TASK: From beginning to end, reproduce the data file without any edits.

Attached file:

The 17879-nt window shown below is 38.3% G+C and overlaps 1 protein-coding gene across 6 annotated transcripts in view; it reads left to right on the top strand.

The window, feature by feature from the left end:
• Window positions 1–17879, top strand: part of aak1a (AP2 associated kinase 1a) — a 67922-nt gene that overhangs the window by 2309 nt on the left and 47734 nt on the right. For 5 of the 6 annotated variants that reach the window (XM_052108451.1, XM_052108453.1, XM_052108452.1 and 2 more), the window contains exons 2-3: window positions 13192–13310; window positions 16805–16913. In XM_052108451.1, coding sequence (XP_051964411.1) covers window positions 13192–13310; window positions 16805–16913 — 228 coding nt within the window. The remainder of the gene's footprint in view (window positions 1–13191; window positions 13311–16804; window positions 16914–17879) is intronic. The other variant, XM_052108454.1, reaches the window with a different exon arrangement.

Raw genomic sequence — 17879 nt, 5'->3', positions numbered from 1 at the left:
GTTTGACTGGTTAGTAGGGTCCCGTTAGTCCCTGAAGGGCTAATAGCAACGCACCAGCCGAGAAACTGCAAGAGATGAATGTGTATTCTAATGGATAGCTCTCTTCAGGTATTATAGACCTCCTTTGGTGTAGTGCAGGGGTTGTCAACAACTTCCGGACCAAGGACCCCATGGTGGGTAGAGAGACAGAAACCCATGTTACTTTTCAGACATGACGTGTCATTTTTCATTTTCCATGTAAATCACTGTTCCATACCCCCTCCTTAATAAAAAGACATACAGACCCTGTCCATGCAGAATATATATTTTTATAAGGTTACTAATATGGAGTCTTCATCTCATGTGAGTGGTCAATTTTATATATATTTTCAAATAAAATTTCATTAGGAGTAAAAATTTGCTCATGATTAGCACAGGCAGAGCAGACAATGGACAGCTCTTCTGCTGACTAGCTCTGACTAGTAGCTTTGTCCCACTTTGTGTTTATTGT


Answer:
The 17879-nt window shown below is 38.3% G+C and overlaps 1 protein-coding gene across 6 annotated transcripts in view; it reads left to right on the top strand.

The window, feature by feature from the left end:
• Window positions 1–17879, top strand: part of aak1a (AP2 associated kinase 1a) — a 67922-nt gene that overhangs the window by 2309 nt on the left and 47734 nt on the right. For 5 of the 6 annotated variants that reach the window (XM_052108451.1, XM_052108453.1, XM_052108452.1 and 2 more), the window contains exons 2-3: window positions 13192–13310; window positions 16805–16913. In XM_052108451.1, coding sequence (XP_051964411.1) covers window positions 13192–13310; window positions 16805–16913 — 228 coding nt within the window. The remainder of the gene's footprint in view (window positions 1–13191; window positions 13311–16804; window positions 16914–17879) is intronic. The other variant, XM_052108454.1, reaches the window with a different exon arrangement.

Raw genomic sequence — 17879 nt, 5'->3', positions numbered from 1 at the left:
GTTTGACTGGTTAGTAGGGTCCCGTTAGTCCCTGAAGGGCTAATAGCAACGCACCAGCCGAGAAACTGCAAGAGATGAATGTGTATTCTAATGGATAGCTCTCTTCAGGTATTATAGACCTCCTTTGGTGTAGTGCAGGGGTTGTCAACAACTTCCGGACCAAGGACCCCATGGTGGGTAGAGAGACAGAAACCCATGTTACTTTTCAGACATGACGTGTCATTTTTCATTTTCCATGTAAATCACTGTTCCATACCCCCTCCTTAATAAAAAGACATACAGACCCTGTCCATGCAGAATATATATTTTTATAAGGTTACTAATATGGAGTCTTCATCTCATGTGAGTGGTCAATTTTATATATATTTTCAAATAAAATTTCATTAGGAGTAAAAATTTGCTCATGATTAGCACAGGCAGAGCAGACAATGGACAGCTCTTCTGCTGACTAGCTCTGACTAGTAGCTTTGTCCCACTTTGTGTTTATTGT